All contributions to the politician should be from a person. Union and corporate contributions should not be allowed. Over the decades it appears that politicians are more responsive to the needs of large organizations and lobbyist rather than the needs of the individual constituent. forcing politicians to accept contributions at the personal level would force them to listen to the people and if the people don't like what the politician has done they can make their displeasure known with their wallets along with their vote. All contributions must be recorded as part of the politician's financial records, no exceptions! At the end of their campaign their records must follow the laws laid out and if not followed, a time-line similar to their finances of office are followed.

The pay for politicians are fixed for their term and cannot be changed until the next election. Outside experts will review the pay levels and make three recommendations. The first is that the pay remains at the same level. The second is to make a minor pay increase that is at the level of the lowest pay increase given to a bargaining unit during the prior term. The last recommendation is for a specific increase and document all of the reasons that lead to that recommendation. The three choices are part of the ballot in the next election. At no point can a government grant any special pay, bonuses or any special financial arrangements to themselves.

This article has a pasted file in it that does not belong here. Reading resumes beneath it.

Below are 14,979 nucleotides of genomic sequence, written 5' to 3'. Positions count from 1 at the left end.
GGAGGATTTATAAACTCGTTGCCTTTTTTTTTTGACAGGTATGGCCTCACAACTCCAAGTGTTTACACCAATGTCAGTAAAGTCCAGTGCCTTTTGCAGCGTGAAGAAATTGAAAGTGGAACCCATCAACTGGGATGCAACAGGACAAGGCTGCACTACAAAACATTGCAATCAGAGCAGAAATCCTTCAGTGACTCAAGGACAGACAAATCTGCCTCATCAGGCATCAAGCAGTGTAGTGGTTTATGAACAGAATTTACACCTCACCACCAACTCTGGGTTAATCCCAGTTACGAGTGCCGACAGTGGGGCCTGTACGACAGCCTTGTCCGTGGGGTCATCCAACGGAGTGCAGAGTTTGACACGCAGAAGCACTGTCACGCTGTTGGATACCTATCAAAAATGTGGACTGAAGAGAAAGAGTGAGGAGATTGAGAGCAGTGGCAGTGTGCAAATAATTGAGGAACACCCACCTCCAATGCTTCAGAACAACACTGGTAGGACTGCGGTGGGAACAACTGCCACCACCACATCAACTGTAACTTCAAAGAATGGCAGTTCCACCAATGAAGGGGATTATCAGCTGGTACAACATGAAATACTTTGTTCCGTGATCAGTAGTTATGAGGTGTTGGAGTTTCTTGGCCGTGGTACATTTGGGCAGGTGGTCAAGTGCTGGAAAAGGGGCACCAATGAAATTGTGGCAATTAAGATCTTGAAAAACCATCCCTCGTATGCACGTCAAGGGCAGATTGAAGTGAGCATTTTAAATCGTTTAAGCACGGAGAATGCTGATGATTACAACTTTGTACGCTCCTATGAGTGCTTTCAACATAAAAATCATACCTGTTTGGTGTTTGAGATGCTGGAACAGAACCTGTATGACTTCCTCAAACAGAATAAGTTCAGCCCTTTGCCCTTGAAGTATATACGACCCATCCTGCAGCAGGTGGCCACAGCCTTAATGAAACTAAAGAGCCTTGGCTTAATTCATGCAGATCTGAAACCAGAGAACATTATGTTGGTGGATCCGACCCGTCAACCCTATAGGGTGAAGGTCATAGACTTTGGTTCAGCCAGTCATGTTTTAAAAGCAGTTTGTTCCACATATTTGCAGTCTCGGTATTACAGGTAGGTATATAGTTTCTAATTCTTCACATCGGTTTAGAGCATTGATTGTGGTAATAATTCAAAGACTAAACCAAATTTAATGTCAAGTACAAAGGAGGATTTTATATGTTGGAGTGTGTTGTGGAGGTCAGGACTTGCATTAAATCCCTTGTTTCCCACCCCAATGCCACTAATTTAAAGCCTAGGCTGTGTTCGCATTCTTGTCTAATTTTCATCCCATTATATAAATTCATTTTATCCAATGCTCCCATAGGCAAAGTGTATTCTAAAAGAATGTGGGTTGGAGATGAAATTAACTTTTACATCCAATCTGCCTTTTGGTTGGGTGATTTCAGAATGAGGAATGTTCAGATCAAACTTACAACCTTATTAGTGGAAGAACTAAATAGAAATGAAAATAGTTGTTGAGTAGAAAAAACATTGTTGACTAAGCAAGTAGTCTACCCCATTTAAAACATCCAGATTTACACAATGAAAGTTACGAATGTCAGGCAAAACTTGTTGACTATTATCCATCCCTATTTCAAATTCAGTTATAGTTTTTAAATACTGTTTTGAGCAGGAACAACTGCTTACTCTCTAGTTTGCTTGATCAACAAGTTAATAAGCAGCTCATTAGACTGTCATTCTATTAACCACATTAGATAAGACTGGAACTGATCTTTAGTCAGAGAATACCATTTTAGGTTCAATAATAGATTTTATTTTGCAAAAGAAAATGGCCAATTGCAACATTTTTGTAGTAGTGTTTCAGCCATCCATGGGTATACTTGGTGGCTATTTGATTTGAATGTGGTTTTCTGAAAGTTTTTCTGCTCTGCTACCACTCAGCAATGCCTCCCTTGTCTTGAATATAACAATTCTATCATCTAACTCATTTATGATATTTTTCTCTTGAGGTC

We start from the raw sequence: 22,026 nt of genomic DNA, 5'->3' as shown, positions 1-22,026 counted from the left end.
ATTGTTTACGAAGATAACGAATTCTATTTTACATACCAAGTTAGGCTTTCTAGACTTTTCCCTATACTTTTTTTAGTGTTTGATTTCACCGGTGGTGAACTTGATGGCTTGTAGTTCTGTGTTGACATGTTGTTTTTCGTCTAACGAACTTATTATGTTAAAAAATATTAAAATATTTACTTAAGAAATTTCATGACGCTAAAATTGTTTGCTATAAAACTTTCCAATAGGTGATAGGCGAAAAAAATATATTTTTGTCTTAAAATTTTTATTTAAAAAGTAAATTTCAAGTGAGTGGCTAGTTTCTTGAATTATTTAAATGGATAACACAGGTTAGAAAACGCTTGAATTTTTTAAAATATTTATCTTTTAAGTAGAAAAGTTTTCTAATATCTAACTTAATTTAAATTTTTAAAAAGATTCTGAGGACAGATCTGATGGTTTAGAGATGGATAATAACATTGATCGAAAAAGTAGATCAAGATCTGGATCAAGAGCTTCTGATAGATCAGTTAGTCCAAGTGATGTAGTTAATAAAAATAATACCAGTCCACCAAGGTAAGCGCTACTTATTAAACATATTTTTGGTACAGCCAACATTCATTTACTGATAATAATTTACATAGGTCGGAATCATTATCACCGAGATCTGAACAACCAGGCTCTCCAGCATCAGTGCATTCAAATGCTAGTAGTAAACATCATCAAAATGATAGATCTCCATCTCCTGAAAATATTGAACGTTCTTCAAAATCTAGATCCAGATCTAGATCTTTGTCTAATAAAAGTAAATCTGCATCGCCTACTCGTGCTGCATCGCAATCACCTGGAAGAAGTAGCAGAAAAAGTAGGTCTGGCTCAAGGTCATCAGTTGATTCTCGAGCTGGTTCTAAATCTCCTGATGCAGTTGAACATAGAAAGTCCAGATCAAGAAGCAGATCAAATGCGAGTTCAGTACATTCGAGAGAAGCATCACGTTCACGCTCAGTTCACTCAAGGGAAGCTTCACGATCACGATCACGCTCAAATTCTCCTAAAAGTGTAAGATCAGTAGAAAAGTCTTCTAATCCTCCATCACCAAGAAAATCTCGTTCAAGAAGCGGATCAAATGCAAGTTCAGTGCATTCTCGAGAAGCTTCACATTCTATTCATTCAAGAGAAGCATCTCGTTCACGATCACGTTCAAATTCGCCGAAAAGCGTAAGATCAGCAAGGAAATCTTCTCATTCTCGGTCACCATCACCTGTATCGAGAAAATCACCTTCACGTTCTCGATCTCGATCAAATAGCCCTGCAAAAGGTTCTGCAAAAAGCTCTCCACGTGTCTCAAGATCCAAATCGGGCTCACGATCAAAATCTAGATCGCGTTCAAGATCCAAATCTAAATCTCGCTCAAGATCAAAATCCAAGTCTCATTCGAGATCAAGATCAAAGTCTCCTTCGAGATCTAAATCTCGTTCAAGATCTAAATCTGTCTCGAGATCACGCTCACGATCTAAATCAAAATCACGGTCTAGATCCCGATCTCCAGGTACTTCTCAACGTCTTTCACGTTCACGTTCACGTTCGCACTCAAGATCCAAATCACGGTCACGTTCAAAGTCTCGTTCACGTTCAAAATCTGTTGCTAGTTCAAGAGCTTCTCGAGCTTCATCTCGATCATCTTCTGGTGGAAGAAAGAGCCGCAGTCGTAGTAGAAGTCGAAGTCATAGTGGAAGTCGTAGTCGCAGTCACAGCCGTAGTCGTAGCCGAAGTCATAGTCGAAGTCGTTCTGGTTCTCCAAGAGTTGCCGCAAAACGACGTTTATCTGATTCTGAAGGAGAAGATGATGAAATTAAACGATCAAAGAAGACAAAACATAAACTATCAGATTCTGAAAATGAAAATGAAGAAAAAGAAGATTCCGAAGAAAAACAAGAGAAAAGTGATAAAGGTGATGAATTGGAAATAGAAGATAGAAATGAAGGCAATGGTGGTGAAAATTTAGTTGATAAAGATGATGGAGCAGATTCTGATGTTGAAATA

If the politician is asked to give a speech or help out with fund raising or a charity the politician cannot receive anything in return for performing that duty as they are compensated by the people to perform their job and this is part of their job. Travel, accommodation and other expenses will be covered by the politician and the expense is recorded according to the rules of the local/provincial/territorial/federal government they represent. All receipts detailing their expenses will be kept and stored as part of their financial records.

For their pension they should all be on a defined contribution plan and not a defined benefit. The main incentive is for the politician to serve the people and not to remain in office long enough to collect a pension at the expense of the people.


In the simplest terms, no gifts! Politicians are paid by the people to do the job they were elected to do. There are times that people, business or governments do provide a gift it should be held in trust for the people and not by the politician. All gifts should be recorded and the list including the donor is open to the people (and auditor) on demand. Gifts of tickets to events, travel, accommodation, conferences, etc. are not allowed!